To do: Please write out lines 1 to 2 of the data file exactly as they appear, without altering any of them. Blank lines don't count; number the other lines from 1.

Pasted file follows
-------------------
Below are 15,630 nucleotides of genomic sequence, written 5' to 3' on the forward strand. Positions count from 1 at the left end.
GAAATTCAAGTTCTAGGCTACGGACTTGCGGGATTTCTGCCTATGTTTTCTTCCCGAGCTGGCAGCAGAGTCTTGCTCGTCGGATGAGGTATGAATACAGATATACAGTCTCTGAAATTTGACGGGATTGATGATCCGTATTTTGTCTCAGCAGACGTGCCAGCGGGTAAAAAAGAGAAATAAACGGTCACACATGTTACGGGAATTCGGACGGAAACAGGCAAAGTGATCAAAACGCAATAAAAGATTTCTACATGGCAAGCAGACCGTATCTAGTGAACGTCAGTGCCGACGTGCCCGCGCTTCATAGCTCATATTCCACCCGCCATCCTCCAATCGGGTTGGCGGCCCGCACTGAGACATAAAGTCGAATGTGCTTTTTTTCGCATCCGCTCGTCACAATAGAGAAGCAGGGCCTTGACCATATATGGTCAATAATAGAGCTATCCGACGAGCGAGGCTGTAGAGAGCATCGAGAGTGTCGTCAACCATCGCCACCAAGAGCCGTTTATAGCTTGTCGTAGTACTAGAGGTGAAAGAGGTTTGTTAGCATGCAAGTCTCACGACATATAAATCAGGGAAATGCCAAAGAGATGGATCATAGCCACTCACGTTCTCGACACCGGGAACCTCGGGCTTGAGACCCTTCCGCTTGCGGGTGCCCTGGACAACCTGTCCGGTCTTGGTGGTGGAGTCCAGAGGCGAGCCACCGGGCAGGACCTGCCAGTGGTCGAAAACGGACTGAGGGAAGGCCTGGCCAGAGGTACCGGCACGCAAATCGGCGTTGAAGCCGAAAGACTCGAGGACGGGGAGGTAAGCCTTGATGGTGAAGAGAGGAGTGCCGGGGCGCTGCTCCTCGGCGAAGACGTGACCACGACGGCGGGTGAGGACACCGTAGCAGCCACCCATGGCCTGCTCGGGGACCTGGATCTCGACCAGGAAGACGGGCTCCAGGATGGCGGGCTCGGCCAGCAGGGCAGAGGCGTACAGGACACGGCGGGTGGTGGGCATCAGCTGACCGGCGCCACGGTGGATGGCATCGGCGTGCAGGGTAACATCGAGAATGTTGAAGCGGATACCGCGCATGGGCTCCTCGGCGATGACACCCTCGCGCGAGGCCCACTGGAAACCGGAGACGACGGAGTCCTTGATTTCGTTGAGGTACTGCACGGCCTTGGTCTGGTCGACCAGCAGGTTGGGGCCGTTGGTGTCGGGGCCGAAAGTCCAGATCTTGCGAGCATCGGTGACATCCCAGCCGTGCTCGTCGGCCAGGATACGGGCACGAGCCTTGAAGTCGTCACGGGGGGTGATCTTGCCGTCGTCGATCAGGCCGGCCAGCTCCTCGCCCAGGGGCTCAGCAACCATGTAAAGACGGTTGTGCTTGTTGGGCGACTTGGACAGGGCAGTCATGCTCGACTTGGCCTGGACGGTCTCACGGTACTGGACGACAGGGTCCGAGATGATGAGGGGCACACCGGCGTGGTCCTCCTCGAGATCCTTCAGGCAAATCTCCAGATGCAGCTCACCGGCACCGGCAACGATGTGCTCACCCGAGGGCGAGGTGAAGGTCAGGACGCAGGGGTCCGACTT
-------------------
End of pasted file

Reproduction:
Below are 15,630 nucleotides of genomic sequence, written 5' to 3' on the forward strand. Positions count from 1 at the left end.
GAAATTCAAGTTCTAGGCTACGGACTTGCGGGATTTCTGCCTATGTTTTCTTCCCGAGCTGGCAGCAGAGTCTTGCTCGTCGGATGAGGTATGAATACAGATATACAGTCTCTGAAATTTGACGGGATTGATGATCCGTATTTTGTCTCAGCAGACGTGCCAGCGGGTAAAAAAGAGAAATAAACGGTCACACATGTTACGGGAATTCGGACGGAAACAGGCAAAGTGATCAAAACGCAATAAAAGATTTCTACATGGCAAGCAGACCGTATCTAGTGAACGTCAGTGCCGACGTGCCCGCGCTTCATAGCTCATATTCCACCCGCCATCCTCCAATCGGGTTGGCGGCCCGCACTGAGACATAAAGTCGAATGTGCTTTTTTTCGCATCCGCTCGTCACAATAGAGAAGCAGGGCCTTGACCATATATGGTCAATAATAGAGCTATCCGACGAGCGAGGCTGTAGAGAGCATCGAGAGTGTCGTCAACCATCGCCACCAAGAGCCGTTTATAGCTTGTCGTAGTACTAGAGGTGAAAGAGGTTTGTTAGCATGCAAGTCTCACGACATATAAATCAGGGAAATGCCAAAGAGATGGATCATAGCCACTCACGTTCTCGACACCGGGAACCTCGGGCTTGAGACCCTTCCGCTTGCGGGTGCCCTGGACAACCTGTCCGGTCTTGGTGGTGGAGTCCAGAGGCGAGCCACCGGGCAGGACCTGCCAGTGGTCGAAAACGGACTGAGGGAAGGCCTGGCCAGAGGTACCGGCACGCAAATCGGCGTTGAAGCCGAAAGACTCGAGGACGGGGAGGTAAGCCTTGATGGTGAAGAGAGGAGTGCCGGGGCGCTGCTCCTCGGCGAAGACGTGACCACGACGGCGGGTGAGGACACCGTAGCAGCCACCCATGGCCTGCTCGGGGACCTGGATCTCGACCAGGAAGACGGGCTCCAGGATGGCGGGCTCGGCCAGCAGGGCAGAGGCGTACAGGACACGGCGGGTGGTGGGCATCAGCTGACCGGCGCCACGGTGGATGGCATCGGCGTGCAGGGTAACATCGAGAATGTTGAAGCGGATACCGCGCATGGGCTCCTCGGCGATGACACCCTCGCGCGAGGCCCACTGGAAACCGGAGACGACGGAGTCCTTGATTTCGTTGAGGTACTGCACGGCCTTGGTCTGGTCGACCAGCAGGTTGGGGCCGTTGGTGTCGGGGCCGAAAGTCCAGATCTTGCGAGCATCGGTGACATCCCAGCCGTGCTCGTCGGCCAGGATACGGGCACGAGCCTTGAAGTCGTCACGGGGGGTGATCTTGCCGTCGTCGATCAGGCCGGCCAGCTCCTCGCCCAGGGGCTCAGCAACCATGTAAAGACGGTTGTGCTTGTTGGGCGACTTGGACAGGGCAGTCATGCTCGACTTGGCCTGGACGGTCTCACGGTACTGGACGACAGGGTCCGAGATGATGAGGGGCACACCGGCGTGGTCCTCCTCGAGATCCTTCAGGCAAATCTCCAGATGCAGCTCACCGGCACCGGCAACGATGTGCTCACCCGAGGGCGAGGTGAAGGTCAGGACGCAGGGGTCCGACTT